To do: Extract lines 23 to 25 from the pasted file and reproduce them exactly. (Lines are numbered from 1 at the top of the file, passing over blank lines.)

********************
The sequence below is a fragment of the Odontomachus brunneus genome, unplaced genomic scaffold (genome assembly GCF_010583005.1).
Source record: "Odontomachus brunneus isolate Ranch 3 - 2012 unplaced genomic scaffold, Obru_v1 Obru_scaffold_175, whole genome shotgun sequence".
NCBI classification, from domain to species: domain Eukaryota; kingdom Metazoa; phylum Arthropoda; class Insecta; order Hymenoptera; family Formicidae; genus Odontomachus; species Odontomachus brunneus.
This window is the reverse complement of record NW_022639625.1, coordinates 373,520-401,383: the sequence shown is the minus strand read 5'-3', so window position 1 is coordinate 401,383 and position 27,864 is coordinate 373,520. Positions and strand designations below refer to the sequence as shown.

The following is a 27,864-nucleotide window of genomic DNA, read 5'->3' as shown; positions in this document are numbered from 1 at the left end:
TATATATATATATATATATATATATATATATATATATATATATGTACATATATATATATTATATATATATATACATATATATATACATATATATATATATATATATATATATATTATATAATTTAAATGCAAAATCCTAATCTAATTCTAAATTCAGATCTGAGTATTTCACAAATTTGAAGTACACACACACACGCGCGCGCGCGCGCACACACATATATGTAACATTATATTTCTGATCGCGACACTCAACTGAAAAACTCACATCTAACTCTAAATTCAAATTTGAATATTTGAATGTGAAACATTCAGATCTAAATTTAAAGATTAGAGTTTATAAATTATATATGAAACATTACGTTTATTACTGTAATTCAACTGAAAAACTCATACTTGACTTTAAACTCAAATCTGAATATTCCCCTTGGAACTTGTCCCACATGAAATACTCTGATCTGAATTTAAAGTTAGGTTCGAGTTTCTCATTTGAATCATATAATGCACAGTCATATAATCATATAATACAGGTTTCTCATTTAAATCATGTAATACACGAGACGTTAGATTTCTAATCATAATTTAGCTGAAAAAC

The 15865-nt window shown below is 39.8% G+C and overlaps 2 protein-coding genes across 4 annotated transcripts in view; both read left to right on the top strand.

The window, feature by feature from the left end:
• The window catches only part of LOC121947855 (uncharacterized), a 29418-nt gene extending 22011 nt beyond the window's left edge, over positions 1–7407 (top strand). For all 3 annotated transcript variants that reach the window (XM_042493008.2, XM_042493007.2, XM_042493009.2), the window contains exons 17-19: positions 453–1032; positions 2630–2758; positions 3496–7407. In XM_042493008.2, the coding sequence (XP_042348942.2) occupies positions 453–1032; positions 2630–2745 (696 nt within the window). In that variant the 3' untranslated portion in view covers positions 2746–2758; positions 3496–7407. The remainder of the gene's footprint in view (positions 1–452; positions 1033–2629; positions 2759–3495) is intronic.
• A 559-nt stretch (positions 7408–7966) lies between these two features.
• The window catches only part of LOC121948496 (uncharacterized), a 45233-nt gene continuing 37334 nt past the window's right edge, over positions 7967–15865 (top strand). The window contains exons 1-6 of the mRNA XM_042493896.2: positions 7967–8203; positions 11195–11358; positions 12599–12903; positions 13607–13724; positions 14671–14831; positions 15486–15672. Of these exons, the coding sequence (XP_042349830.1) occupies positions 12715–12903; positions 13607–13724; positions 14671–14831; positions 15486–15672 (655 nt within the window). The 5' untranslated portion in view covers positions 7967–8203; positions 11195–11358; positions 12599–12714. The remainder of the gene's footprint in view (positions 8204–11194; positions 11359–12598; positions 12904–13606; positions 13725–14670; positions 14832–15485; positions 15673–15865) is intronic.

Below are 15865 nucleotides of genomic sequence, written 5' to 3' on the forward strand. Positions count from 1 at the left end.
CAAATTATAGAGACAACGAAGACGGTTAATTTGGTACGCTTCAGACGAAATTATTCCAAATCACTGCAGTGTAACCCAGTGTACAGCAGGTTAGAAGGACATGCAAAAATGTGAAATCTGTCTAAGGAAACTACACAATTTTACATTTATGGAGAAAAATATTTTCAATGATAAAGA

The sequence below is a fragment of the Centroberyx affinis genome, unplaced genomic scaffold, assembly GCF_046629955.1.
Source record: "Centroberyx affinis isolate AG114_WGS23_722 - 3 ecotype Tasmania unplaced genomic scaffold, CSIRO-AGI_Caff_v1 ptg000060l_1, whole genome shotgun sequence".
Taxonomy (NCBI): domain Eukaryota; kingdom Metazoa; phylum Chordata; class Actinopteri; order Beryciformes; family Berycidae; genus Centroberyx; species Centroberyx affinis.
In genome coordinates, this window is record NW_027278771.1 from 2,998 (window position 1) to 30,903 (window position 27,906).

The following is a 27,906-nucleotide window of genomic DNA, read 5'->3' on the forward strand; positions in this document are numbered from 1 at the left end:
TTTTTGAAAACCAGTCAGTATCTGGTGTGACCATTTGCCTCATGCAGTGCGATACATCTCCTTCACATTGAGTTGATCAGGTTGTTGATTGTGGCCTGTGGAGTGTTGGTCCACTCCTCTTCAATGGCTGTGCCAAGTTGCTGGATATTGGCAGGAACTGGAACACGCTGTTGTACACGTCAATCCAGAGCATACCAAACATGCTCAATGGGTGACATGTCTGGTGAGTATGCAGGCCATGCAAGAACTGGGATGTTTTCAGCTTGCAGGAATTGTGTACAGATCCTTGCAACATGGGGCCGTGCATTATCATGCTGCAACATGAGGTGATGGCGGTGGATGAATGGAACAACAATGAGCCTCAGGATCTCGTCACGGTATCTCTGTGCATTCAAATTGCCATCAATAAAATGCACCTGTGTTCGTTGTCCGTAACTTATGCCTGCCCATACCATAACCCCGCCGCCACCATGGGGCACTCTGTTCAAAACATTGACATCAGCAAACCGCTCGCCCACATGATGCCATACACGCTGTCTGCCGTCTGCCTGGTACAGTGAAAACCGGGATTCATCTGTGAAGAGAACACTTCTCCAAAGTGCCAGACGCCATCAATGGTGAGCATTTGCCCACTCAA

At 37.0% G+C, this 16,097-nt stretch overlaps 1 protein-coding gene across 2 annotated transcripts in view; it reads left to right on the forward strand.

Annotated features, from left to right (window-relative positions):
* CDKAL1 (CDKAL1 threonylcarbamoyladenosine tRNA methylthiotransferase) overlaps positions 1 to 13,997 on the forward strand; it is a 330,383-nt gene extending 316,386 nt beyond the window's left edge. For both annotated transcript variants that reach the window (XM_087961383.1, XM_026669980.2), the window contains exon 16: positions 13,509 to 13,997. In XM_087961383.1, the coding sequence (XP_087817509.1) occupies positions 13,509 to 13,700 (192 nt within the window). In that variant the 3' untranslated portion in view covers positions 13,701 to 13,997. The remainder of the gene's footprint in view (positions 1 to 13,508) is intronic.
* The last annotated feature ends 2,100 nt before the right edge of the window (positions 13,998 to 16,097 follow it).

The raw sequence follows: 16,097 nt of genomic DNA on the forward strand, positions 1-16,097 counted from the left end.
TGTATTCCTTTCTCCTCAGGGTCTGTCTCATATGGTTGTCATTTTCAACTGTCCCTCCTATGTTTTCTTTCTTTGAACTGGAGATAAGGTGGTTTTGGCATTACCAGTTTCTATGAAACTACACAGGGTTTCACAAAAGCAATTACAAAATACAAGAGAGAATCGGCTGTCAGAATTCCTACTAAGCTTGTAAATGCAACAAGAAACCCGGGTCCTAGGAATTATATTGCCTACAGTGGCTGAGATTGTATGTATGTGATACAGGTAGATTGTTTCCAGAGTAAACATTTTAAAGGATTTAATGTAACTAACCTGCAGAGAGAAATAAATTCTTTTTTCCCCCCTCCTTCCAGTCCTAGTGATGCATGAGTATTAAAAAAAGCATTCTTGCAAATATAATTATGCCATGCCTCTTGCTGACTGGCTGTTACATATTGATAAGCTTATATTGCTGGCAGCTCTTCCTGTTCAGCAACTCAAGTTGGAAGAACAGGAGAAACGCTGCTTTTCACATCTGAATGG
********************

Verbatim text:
* The last annotated feature ends 2,100 nt before the right edge of the window (positions 13,998 to 16,097 follow it).

The raw sequence follows: 16,097 nt of genomic DNA on the forward strand, positions 1-16,097 counted from the left end.
TGTATTCCTTTCTCCTCAGGGTCTGTCTCATATGGTTGTCATTTTCAACTGTCCCTCCTATGTTTTCTTTCTTTGAACTGGAGATAAGGTGGTTTTGGCATTACCAGTTTCTATGAAACTACACAGGGTTTCACAAAAGCAATTACAAAATACAAGAGAGAATCGGCTGTCAGAATTCCTACTAAGCTTGTAAATGCAACAAGAAACCCGGGTCCTAGGAATTATATTGCCTACAGTGGCTGAGATTGTATGTATGTGATACAGGTAGATTGTTTCCAGAGTAAACATTTTAAAGGATTTAATGTAACTAACCTGCAGAGAGAAATAAATTCTTTTTTCCCCCCTCCTTCCAGTCCTAGTGATGCATGAGTATTAAAAAAAGCATTCTTGCAAATATAATTATGCCATGCCTCTTGCTGACTGGCTGTTACATATTGATAAGCTTATATTGCTGGCAGCTCTTCCTGTTCAGCAACTCAAGTTGGAAGAACAGGAGAAACGCTGCTTTTCACATCTGAATGG